Cyclical Motion: Ten Truisms by Dan Senn .

Visable and invisible motion merge along a continuum at about 20 cps.

Subaudible vibrations may be experienced as periodic and rhythmic motion,
like a leaf oscillating in the wind.

Audible vibrations are an "invisible" form of periodic motion and are experienced
as sound.

Both subaudible and audible sound may be experienced through the sense of
touch or feeling--hearing may be considered a tactile sense.

Subaudible (cyclical) motion can be used as a symmetric (recursive, repetitive)
visual element in a work of sculpture.

Subaudible motion can be used to strike resonant objects, to push and pull
materials (monofilament, air columns), and to energize second and third levels
of conditional complexity (contingencies).

Subaudible motion, live or stored, can be used to create time-based sound
(musical) compositions.

Just as subaudible (cyclical) motion can be used in a kinetic sculpture without
intended sonic effect, invisible audible motion (also cyclical) can be used without
intended visual effect.

Subaudible motion can used as a linear and organized kinetic element in a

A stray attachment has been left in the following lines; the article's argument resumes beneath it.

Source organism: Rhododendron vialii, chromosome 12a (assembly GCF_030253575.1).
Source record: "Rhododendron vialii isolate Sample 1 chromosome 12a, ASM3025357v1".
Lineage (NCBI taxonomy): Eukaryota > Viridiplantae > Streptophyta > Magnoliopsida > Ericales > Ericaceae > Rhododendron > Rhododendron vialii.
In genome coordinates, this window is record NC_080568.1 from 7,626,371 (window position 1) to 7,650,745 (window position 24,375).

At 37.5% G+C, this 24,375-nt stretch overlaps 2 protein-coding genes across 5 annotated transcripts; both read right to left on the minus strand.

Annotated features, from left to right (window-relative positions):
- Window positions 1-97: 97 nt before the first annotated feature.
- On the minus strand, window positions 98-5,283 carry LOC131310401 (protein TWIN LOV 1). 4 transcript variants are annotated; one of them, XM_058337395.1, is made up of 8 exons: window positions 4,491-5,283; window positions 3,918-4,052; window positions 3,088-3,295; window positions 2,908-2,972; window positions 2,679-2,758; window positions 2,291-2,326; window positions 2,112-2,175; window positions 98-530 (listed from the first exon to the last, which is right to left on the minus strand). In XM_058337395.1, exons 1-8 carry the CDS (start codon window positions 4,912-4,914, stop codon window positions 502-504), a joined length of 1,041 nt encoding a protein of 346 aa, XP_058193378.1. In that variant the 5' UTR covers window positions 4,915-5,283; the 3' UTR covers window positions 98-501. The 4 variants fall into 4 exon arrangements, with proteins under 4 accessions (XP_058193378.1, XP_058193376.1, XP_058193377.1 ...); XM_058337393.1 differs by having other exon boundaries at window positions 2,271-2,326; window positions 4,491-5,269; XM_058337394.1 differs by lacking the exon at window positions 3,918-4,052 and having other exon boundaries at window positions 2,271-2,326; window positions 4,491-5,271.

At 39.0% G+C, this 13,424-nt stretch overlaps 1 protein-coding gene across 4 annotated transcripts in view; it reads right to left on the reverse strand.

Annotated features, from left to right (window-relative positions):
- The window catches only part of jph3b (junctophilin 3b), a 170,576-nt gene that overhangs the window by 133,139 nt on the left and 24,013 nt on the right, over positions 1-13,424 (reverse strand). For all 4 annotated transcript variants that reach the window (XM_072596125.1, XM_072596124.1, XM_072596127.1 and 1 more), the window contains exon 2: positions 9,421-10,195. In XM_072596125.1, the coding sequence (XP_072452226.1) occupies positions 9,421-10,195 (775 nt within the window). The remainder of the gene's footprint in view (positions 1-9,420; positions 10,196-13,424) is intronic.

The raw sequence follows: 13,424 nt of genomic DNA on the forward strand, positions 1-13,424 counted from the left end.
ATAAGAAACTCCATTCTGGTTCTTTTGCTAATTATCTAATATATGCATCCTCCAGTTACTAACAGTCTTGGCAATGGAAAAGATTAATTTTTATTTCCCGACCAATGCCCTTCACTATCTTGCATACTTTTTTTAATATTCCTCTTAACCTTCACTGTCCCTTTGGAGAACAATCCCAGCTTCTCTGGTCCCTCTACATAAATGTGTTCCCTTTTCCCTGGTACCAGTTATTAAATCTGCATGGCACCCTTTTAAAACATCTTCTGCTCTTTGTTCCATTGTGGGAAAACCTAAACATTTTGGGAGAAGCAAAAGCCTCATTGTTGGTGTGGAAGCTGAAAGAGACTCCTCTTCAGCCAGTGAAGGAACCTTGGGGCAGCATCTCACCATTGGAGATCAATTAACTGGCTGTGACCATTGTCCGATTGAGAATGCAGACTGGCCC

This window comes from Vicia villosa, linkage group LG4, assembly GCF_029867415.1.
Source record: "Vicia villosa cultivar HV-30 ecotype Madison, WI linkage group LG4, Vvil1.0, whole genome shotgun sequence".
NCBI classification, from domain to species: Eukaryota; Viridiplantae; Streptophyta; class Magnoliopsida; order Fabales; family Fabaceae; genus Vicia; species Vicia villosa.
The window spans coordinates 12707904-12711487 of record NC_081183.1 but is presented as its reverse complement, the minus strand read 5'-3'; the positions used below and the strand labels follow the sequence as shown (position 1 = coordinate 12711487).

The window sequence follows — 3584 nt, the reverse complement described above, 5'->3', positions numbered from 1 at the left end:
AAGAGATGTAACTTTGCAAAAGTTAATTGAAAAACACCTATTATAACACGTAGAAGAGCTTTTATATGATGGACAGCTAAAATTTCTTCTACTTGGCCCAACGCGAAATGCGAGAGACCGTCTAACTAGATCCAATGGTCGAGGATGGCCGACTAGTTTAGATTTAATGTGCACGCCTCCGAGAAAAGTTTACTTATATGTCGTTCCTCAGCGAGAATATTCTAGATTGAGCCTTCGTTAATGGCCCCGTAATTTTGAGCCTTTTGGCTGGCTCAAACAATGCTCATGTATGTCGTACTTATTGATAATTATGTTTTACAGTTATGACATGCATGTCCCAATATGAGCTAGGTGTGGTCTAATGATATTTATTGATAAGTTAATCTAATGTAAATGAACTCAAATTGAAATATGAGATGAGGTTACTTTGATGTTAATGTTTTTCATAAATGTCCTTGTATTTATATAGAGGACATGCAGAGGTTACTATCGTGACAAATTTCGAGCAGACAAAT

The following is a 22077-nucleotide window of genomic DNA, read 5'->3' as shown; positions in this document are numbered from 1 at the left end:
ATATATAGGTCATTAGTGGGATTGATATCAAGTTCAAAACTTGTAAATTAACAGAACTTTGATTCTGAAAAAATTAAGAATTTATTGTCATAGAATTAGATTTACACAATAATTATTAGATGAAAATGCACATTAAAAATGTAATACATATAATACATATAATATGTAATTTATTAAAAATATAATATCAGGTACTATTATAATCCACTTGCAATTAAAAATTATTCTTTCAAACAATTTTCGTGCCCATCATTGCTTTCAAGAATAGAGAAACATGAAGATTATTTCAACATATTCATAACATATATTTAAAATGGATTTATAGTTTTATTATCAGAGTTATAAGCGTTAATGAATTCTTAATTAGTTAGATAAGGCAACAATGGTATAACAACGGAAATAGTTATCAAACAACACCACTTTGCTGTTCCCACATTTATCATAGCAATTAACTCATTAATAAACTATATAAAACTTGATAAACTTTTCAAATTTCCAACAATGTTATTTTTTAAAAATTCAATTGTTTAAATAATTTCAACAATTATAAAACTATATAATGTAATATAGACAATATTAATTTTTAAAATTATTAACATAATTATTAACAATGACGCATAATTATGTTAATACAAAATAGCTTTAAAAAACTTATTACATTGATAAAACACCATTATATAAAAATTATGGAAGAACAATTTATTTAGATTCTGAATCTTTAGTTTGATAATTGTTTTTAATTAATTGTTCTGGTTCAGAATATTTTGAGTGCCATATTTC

sculpture while redundantly producing sonic artifacts of equivalent complexity.

The symbiotic ideal...

Subaudible motion can be used as a beautiful kinetic element within a sculptural work while producing musical compositions of equivalent beauty. In this balanced state, the kinetic aspects should stand alone without assistance from the sound, and the sounding aspects should stand alone without assistance from the visible motion. This is the point where a powerful paradox emerges. As the information flow increases, the perceived complexity decreases as the visual elements "explain" and illuminate the aural, and the aural "explain" and amplify the visual.

... in this way, symbiosis is achieved between sight and sound.

©Dan Senn 2007
From Portland Art Center lecture, 1/25/07.